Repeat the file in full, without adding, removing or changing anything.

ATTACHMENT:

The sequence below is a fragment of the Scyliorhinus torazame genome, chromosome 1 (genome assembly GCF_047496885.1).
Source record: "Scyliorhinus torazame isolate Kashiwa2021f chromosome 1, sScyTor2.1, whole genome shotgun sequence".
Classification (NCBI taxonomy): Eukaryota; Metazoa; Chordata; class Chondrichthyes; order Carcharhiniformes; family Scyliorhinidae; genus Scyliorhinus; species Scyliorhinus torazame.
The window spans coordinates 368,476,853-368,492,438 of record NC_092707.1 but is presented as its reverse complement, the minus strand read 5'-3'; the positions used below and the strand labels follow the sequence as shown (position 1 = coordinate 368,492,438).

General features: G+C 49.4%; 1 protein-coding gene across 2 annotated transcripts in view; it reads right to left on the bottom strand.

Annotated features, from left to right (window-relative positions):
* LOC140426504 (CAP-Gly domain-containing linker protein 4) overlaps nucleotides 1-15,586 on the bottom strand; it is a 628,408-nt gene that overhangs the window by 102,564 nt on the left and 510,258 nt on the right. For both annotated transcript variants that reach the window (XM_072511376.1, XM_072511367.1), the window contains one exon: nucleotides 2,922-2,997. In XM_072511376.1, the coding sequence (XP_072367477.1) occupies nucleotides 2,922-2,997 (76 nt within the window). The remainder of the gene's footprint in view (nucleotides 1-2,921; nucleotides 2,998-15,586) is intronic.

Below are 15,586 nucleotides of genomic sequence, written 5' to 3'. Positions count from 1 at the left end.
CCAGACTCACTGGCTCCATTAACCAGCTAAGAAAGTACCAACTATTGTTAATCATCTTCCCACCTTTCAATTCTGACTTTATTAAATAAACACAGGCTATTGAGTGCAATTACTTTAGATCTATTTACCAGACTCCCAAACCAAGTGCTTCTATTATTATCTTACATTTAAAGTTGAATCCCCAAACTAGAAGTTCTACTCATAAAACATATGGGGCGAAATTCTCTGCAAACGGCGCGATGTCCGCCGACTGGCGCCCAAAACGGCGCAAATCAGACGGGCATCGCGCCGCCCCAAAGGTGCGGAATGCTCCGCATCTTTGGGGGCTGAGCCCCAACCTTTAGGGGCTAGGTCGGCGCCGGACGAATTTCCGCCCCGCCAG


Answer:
The sequence below is a fragment of the Scyliorhinus torazame genome, chromosome 1 (genome assembly GCF_047496885.1).
Source record: "Scyliorhinus torazame isolate Kashiwa2021f chromosome 1, sScyTor2.1, whole genome shotgun sequence".
Classification (NCBI taxonomy): Eukaryota; Metazoa; Chordata; class Chondrichthyes; order Carcharhiniformes; family Scyliorhinidae; genus Scyliorhinus; species Scyliorhinus torazame.
The window spans coordinates 368,476,853-368,492,438 of record NC_092707.1 but is presented as its reverse complement, the minus strand read 5'-3'; the positions used below and the strand labels follow the sequence as shown (position 1 = coordinate 368,492,438).

General features: G+C 49.4%; 1 protein-coding gene across 2 annotated transcripts in view; it reads right to left on the bottom strand.

Annotated features, from left to right (window-relative positions):
* LOC140426504 (CAP-Gly domain-containing linker protein 4) overlaps nucleotides 1-15,586 on the bottom strand; it is a 628,408-nt gene that overhangs the window by 102,564 nt on the left and 510,258 nt on the right. For both annotated transcript variants that reach the window (XM_072511376.1, XM_072511367.1), the window contains one exon: nucleotides 2,922-2,997. In XM_072511376.1, the coding sequence (XP_072367477.1) occupies nucleotides 2,922-2,997 (76 nt within the window). The remainder of the gene's footprint in view (nucleotides 1-2,921; nucleotides 2,998-15,586) is intronic.

Below are 15,586 nucleotides of genomic sequence, written 5' to 3'. Positions count from 1 at the left end.
CCAGACTCACTGGCTCCATTAACCAGCTAAGAAAGTACCAACTATTGTTAATCATCTTCCCACCTTTCAATTCTGACTTTATTAAATAAACACAGGCTATTGAGTGCAATTACTTTAGATCTATTTACCAGACTCCCAAACCAAGTGCTTCTATTATTATCTTACATTTAAAGTTGAATCCCCAAACTAGAAGTTCTACTCATAAAACATATGGGGCGAAATTCTCTGCAAACGGCGCGATGTCCGCCGACTGGCGCCCAAAACGGCGCAAATCAGACGGGCATCGCGCCGCCCCAAAGGTGCGGAATGCTCCGCATCTTTGGGGGCTGAGCCCCAACCTTTAGGGGCTAGGTCGGCGCCGGACGAATTTCCGCCCCGCCAG